Carolyn Kaster  /  AP file
Coal-fired power plants like this one are major sources of carbon dioxide, a gas that many scientists fear is warming the Earth.
updated 6/7/2005 1:22:07 PM ET 2005-06-07T17:22:07

In a move with uncharacteristic political timing, the national science academies of 11 countries, the United States among them, issued a statement Tuesday urging world leaders to take immediate action to curb gases tied to global warming.

The statement came as British Prime Minister Tony Blair met at the White House with President Bush, who opposes mandatory action, saying that while humans appear to be a factor in global warming, the science is not conclusive enough to take stronger steps.

But the academies, in their joint statement, said that "a lack of full scientific certainty about some aspects of climate change is not a reason for delaying an immediate response."

Blair, who favors mandatory action, is hosting a Group of Eight summit of world leaders next month in Scotland, and has made global warming a priority topic.

Lord May, president of Britain’s Royal Society, said in releasing the statement that Bush’s policy on climate change was “misguided” and that the administration "has consistently refused to accept the advice of the U.S. National Academy of Sciences."

"The G8 summit is an unprecedented moment in human history," May added. "Our leaders face a stark choice act now to tackle climate change or let future generations face the price of their inaction. Never before have we faced such a global threat. And if we do not begin effective action now it will be much harder to stop the runaway train as it continues to gather momentum."

Wiggle room
The academies did, however, provide some wiggle room for leaders, saying the steps should be "cost effective" in dealing with carbon dioxide and other so-called greenhouse gases. While CO2 is vital to support human life, many scientists fear that CO2 emissions from fossil fuels and deforestation are adding to the natural greenhouse effect that traps heat.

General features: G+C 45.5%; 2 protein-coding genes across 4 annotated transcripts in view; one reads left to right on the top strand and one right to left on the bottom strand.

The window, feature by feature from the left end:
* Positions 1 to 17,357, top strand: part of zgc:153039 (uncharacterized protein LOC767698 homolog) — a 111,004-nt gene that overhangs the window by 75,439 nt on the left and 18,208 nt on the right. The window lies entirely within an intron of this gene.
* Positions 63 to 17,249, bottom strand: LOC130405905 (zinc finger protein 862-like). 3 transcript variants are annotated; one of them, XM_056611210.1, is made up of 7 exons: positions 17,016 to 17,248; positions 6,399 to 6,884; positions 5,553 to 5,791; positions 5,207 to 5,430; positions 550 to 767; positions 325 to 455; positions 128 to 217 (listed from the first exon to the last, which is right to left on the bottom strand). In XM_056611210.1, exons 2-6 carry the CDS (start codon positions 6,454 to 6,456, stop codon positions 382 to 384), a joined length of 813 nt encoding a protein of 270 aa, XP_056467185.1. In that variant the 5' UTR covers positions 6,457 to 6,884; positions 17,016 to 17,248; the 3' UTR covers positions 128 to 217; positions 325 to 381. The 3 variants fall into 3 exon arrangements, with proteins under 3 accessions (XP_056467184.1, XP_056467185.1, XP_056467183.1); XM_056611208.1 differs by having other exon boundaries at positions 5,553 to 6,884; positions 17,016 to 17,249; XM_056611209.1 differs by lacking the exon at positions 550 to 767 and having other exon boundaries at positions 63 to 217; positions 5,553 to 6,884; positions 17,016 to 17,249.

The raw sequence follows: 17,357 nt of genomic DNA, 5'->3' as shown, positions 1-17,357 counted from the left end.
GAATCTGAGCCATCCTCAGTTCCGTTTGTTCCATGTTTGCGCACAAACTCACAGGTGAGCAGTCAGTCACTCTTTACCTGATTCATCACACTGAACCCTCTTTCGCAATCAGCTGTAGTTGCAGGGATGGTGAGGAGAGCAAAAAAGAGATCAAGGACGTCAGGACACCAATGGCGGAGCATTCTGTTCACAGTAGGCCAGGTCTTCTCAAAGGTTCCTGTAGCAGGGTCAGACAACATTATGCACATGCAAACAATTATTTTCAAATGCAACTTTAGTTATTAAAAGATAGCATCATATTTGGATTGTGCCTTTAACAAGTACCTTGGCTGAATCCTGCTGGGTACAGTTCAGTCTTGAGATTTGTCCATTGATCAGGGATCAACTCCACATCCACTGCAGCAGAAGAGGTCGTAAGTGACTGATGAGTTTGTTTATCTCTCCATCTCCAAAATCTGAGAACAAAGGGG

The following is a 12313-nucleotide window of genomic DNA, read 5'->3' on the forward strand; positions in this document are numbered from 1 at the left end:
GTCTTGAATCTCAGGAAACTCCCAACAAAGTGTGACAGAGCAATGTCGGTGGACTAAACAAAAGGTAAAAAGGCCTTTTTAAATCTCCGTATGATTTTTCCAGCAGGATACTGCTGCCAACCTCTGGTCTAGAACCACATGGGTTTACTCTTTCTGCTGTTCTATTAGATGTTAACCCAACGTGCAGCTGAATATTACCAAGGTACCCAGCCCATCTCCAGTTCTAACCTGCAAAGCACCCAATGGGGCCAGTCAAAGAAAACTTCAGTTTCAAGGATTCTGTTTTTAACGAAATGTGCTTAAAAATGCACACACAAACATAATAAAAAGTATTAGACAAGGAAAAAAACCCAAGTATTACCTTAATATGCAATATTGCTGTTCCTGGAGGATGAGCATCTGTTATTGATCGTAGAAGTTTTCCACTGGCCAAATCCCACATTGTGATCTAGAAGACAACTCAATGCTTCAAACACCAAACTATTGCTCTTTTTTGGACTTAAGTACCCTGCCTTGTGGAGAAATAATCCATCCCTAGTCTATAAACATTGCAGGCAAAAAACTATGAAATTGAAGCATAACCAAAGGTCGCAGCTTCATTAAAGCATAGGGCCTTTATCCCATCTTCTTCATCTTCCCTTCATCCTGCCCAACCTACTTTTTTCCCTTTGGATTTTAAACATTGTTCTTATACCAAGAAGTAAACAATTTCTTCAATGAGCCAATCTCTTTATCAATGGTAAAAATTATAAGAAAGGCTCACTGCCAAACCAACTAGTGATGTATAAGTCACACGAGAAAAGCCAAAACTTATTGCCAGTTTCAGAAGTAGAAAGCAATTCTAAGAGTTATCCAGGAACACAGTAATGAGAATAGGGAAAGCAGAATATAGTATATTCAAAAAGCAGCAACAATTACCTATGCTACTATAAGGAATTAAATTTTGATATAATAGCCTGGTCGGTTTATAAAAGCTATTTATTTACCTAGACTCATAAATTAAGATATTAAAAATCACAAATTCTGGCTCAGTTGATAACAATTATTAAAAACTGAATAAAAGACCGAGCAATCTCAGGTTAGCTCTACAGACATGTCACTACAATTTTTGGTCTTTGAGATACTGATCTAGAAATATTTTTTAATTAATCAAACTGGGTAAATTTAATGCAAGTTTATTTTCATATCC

The Bush administration has refused to sign the Kyoto climate protocol, saying its emission cuts would undermine the U.S. economy and increase unemployment.

The academies did not urge governments to back Kyoto, and instead called for them to "identify cost-effective steps that can be taken now to contribute to substantial and long-term reduction in net global greenhouse gas emissions."

The Bush administration, which favors voluntary efforts and technology solutions, has also been critical of Kyoto for not requiring mandatory cuts of China and India.

The academies took a diplomatic approach on that issue, as well, saying world leaders should "work with developing nations to build a scientific and technological capacity best suited to their circumstances, enabling them to develop innovative solutions to mitigate and adapt to the adverse effects of climate change, while explicitly recognizing their legitimate development rights."

Activists see it as 'ammunition'
The National Environmental Trust, a Washington-based group, said that even with the wiggle room the statement is significant.

"While we would have liked to see the academies endorse the Kyoto Protocol, their call for action still sends a very strong statement," said NET Vice President John Stanton. "President Bush has refused to take even the most basic steps to combat global warming or even admit that the overwhelming scientific evidence supports action on global warming."

"We hope Blair will use this as ammunition to get the G8 to agree to a firm action plan for addressing this problem," Stanton added.

The academies signing the statement were from the Group of Eight nations — Britain, Canada, France, Germany, Japan, Italy, Russia and the United States — as well as Brazil, India and China.

The academies are nonprofit societies of leading scientists who advise their governments.

The full statement by the academies is online at

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